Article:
1. President and Janitor of “Office Calls”, a business in which I fix computer problems in small business offices after working hours. This is a wonderfully fulfilling job, due to the immediate gratification I receive from people in need.
  1. Owner of CharlestonArea.com and SantaFeLiving.com. Mostly I use these web sites to attract customers to my website design and hosting business, VeraNova.

Although I work about 80 hours/week at present, I am pleased to report that my wife and I can now actually scrape by on my salary from #1, above, and we are well on our way to becoming airplane owners due to income from #s 2 and 3.

I hope you contribute to this thread and find it as interesting and uplifting as we all did on the ABS.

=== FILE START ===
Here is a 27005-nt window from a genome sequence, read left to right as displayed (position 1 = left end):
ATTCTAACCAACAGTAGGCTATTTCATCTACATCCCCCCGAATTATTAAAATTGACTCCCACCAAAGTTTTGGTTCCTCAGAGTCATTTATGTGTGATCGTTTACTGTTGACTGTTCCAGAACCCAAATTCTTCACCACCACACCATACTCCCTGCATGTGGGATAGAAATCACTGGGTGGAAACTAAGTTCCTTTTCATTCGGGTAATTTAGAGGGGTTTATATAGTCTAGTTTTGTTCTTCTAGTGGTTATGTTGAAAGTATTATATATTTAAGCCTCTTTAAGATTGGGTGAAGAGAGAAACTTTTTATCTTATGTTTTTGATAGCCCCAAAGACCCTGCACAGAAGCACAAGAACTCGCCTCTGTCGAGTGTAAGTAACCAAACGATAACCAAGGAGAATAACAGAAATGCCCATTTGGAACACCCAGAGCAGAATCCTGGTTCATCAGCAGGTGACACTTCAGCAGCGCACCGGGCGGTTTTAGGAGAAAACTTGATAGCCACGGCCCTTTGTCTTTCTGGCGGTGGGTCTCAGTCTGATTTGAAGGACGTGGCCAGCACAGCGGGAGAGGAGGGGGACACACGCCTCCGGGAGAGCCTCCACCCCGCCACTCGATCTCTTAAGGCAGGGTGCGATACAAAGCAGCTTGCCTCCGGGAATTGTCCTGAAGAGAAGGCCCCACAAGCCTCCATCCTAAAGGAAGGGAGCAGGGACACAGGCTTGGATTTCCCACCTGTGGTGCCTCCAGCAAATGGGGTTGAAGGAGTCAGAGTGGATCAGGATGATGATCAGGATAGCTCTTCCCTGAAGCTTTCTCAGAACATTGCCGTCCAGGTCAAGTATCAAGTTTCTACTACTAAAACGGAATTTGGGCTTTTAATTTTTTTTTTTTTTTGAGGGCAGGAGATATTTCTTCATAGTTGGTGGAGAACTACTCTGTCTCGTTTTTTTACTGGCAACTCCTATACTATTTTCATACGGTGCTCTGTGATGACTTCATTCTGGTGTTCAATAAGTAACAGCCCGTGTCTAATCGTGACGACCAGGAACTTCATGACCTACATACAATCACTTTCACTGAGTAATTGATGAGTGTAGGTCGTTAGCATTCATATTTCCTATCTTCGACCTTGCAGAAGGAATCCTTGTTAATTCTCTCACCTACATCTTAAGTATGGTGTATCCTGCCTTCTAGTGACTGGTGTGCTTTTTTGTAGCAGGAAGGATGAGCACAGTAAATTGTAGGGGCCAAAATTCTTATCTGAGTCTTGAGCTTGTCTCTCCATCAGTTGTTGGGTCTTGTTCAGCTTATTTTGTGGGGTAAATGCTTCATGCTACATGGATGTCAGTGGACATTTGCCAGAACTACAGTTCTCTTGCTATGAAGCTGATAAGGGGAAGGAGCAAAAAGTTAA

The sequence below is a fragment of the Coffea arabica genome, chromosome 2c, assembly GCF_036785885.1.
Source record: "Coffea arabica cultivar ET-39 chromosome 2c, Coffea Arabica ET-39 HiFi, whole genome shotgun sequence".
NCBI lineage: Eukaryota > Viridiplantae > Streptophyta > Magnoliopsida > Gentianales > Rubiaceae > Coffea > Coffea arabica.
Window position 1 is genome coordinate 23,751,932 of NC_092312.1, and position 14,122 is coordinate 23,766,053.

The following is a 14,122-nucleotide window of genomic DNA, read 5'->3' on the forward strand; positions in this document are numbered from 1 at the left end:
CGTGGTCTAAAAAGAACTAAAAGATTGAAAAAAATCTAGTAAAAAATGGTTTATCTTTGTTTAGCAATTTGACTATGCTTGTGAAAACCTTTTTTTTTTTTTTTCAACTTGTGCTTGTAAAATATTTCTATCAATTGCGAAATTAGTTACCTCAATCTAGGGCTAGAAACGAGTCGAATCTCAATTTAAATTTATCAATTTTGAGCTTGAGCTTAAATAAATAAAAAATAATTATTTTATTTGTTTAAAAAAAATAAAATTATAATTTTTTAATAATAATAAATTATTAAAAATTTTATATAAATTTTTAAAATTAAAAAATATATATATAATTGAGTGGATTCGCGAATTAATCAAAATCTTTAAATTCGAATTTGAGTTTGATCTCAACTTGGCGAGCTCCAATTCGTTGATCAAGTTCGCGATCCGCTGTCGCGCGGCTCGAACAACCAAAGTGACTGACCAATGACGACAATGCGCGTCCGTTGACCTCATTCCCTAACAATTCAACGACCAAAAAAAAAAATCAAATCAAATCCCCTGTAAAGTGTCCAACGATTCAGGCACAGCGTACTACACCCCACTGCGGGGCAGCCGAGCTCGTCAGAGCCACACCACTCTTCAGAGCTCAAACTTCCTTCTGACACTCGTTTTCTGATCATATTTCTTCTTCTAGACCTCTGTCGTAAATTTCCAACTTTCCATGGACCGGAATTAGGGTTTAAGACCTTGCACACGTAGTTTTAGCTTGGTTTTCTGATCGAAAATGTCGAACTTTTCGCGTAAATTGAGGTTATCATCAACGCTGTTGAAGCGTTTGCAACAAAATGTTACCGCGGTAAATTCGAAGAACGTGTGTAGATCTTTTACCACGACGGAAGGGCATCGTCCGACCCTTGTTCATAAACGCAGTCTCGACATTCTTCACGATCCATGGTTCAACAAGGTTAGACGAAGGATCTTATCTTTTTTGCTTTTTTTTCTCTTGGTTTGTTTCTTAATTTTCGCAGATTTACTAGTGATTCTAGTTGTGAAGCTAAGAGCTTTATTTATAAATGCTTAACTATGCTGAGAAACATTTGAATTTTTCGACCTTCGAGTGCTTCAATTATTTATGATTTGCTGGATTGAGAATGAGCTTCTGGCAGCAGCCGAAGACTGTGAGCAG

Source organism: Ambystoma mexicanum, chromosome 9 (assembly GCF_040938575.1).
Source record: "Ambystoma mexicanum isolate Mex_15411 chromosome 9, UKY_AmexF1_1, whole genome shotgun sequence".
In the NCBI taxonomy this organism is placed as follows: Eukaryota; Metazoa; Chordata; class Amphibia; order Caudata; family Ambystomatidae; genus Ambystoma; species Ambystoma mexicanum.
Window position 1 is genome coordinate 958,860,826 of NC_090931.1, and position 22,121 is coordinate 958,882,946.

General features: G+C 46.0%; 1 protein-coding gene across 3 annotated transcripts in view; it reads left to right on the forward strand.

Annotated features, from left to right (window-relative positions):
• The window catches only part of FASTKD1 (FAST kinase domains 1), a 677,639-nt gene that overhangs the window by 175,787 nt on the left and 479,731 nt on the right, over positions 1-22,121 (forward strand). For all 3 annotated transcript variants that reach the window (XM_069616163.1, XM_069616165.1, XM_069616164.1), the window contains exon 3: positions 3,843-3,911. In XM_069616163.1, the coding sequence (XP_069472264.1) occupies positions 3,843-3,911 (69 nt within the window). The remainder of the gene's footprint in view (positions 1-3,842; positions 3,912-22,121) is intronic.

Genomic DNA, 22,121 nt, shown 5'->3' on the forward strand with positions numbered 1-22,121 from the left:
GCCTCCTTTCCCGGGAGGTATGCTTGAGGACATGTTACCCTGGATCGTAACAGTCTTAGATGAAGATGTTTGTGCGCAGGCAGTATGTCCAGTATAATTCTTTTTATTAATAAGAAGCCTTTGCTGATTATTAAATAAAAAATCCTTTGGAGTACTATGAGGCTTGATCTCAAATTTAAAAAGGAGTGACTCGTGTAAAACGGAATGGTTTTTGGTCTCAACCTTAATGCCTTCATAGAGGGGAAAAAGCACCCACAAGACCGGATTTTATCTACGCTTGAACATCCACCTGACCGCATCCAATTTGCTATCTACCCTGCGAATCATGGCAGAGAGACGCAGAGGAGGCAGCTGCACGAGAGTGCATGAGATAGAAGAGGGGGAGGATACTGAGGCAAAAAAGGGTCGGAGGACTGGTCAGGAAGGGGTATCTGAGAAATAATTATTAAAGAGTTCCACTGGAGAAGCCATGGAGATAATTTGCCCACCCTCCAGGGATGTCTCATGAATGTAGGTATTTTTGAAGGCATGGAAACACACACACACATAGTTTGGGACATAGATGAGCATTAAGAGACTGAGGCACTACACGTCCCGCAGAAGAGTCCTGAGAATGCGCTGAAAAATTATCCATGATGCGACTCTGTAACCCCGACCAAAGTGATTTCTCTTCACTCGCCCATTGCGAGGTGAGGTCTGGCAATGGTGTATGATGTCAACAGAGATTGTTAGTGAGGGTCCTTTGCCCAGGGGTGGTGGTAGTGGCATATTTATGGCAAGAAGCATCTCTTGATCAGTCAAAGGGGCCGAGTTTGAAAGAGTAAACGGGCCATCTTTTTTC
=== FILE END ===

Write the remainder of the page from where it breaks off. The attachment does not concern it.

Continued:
Sincerely,

Mike Stiteler

Charleston, South Carolina

Mike,

Share with us info about Charleston as many of us, I’m sure, would like to make it an airplane destination. Where to go, what to do? Airports? How’s the weather around Christmas time? Special events at that time? Any teenager activities? Reasonably priced restaurants?

I am an investor and index options trader. I started by selling everything that I owned including my C310 to raise capital. I moved into the cheapest housing that I could find to reduce my outgo to an absolute minimum. Over the last couple of years I have been able to harvest some of my profits. I’ve recently realized my dream of living in Sisters, Oregon. A friend and I are currently shopping for a C182. I plan on placing an order for a new Cirrus as soon as they announce a turbocharged version (hopefully a desiel). I make most of my money through option trading out of my office at home. I work 3 weeks a year and take summers off :slight_smile: M>

Sorry about that. I meant three weeks a month.

Folks,